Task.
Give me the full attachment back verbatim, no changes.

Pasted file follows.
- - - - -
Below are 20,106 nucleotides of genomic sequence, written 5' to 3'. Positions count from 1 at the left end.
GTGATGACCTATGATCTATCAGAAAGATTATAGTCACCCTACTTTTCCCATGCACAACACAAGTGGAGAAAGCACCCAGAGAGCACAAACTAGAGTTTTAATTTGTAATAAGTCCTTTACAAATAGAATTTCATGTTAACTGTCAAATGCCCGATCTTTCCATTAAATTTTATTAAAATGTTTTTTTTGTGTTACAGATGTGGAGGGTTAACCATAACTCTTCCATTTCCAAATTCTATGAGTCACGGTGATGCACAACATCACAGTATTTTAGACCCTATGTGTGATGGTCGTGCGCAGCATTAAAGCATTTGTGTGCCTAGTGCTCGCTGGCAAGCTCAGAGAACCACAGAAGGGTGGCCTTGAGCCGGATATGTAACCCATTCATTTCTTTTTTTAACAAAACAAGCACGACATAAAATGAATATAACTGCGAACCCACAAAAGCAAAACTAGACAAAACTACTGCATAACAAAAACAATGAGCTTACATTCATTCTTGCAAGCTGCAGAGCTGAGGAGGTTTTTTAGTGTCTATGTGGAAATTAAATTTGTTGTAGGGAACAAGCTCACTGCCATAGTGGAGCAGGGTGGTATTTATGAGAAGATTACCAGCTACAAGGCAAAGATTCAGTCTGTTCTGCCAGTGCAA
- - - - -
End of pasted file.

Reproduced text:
Below are 20,106 nucleotides of genomic sequence, written 5' to 3'. Positions count from 1 at the left end.
GTGATGACCTATGATCTATCAGAAAGATTATAGTCACCCTACTTTTCCCATGCACAACACAAGTGGAGAAAGCACCCAGAGAGCACAAACTAGAGTTTTAATTTGTAATAAGTCCTTTACAAATAGAATTTCATGTTAACTGTCAAATGCCCGATCTTTCCATTAAATTTTATTAAAATGTTTTTTTTGTGTTACAGATGTGGAGGGTTAACCATAACTCTTCCATTTCCAAATTCTATGAGTCACGGTGATGCACAACATCACAGTATTTTAGACCCTATGTGTGATGGTCGTGCGCAGCATTAAAGCATTTGTGTGCCTAGTGCTCGCTGGCAAGCTCAGAGAACCACAGAAGGGTGGCCTTGAGCCGGATATGTAACCCATTCATTTCTTTTTTTAACAAAACAAGCACGACATAAAATGAATATAACTGCGAACCCACAAAAGCAAAACTAGACAAAACTACTGCATAACAAAAACAATGAGCTTACATTCATTCTTGCAAGCTGCAGAGCTGAGGAGGTTTTTTAGTGTCTATGTGGAAATTAAATTTGTTGTAGGGAACAAGCTCACTGCCATAGTGGAGCAGGGTGGTATTTATGAGAAGATTACCAGCTACAAGGCAAAGATTCAGTCTGTTCTGCCAGTGCAA